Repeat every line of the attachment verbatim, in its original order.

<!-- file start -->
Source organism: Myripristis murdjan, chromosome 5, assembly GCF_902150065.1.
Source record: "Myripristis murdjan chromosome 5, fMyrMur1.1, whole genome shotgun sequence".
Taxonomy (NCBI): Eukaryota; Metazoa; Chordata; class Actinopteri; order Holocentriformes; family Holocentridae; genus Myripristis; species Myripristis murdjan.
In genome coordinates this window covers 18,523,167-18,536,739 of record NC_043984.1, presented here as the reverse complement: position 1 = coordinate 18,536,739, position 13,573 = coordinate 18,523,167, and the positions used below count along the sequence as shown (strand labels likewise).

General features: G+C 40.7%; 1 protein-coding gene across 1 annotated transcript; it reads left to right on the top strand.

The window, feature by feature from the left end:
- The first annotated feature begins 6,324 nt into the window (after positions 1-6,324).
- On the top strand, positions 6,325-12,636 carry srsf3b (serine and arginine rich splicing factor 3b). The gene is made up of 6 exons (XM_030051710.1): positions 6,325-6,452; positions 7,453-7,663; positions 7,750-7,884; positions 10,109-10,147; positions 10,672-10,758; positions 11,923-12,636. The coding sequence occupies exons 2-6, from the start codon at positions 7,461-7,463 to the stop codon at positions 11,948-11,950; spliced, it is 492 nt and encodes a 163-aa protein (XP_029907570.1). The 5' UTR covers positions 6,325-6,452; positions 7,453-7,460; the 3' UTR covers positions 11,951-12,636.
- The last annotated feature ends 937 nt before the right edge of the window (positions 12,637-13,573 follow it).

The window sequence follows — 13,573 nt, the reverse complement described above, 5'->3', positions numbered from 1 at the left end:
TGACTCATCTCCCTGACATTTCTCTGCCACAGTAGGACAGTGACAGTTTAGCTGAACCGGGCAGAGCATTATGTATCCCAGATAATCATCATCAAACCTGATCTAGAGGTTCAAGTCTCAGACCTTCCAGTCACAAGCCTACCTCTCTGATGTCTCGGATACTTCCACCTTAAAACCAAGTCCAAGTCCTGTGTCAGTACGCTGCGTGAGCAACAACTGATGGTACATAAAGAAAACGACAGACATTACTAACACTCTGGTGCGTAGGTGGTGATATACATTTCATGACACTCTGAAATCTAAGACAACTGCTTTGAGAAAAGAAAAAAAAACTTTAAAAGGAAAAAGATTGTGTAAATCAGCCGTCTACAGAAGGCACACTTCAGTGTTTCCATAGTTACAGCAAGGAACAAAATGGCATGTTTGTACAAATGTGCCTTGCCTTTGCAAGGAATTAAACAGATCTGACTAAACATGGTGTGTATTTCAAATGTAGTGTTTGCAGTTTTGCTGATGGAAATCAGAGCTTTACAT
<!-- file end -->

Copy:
Source organism: Myripristis murdjan, chromosome 5, assembly GCF_902150065.1.
Source record: "Myripristis murdjan chromosome 5, fMyrMur1.1, whole genome shotgun sequence".
Taxonomy (NCBI): Eukaryota; Metazoa; Chordata; class Actinopteri; order Holocentriformes; family Holocentridae; genus Myripristis; species Myripristis murdjan.
In genome coordinates this window covers 18,523,167-18,536,739 of record NC_043984.1, presented here as the reverse complement: position 1 = coordinate 18,536,739, position 13,573 = coordinate 18,523,167, and the positions used below count along the sequence as shown (strand labels likewise).

General features: G+C 40.7%; 1 protein-coding gene across 1 annotated transcript; it reads left to right on the top strand.

The window, feature by feature from the left end:
- The first annotated feature begins 6,324 nt into the window (after positions 1-6,324).
- On the top strand, positions 6,325-12,636 carry srsf3b (serine and arginine rich splicing factor 3b). The gene is made up of 6 exons (XM_030051710.1): positions 6,325-6,452; positions 7,453-7,663; positions 7,750-7,884; positions 10,109-10,147; positions 10,672-10,758; positions 11,923-12,636. The coding sequence occupies exons 2-6, from the start codon at positions 7,461-7,463 to the stop codon at positions 11,948-11,950; spliced, it is 492 nt and encodes a 163-aa protein (XP_029907570.1). The 5' UTR covers positions 6,325-6,452; positions 7,453-7,460; the 3' UTR covers positions 11,951-12,636.
- The last annotated feature ends 937 nt before the right edge of the window (positions 12,637-13,573 follow it).

The window sequence follows — 13,573 nt, the reverse complement described above, 5'->3', positions numbered from 1 at the left end:
TGACTCATCTCCCTGACATTTCTCTGCCACAGTAGGACAGTGACAGTTTAGCTGAACCGGGCAGAGCATTATGTATCCCAGATAATCATCATCAAACCTGATCTAGAGGTTCAAGTCTCAGACCTTCCAGTCACAAGCCTACCTCTCTGATGTCTCGGATACTTCCACCTTAAAACCAAGTCCAAGTCCTGTGTCAGTACGCTGCGTGAGCAACAACTGATGGTACATAAAGAAAACGACAGACATTACTAACACTCTGGTGCGTAGGTGGTGATATACATTTCATGACACTCTGAAATCTAAGACAACTGCTTTGAGAAAAGAAAAAAAAACTTTAAAAGGAAAAAGATTGTGTAAATCAGCCGTCTACAGAAGGCACACTTCAGTGTTTCCATAGTTACAGCAAGGAACAAAATGGCATGTTTGTACAAATGTGCCTTGCCTTTGCAAGGAATTAAACAGATCTGACTAAACATGGTGTGTATTTCAAATGTAGTGTTTGCAGTTTTGCTGATGGAAATCAGAGCTTTACAT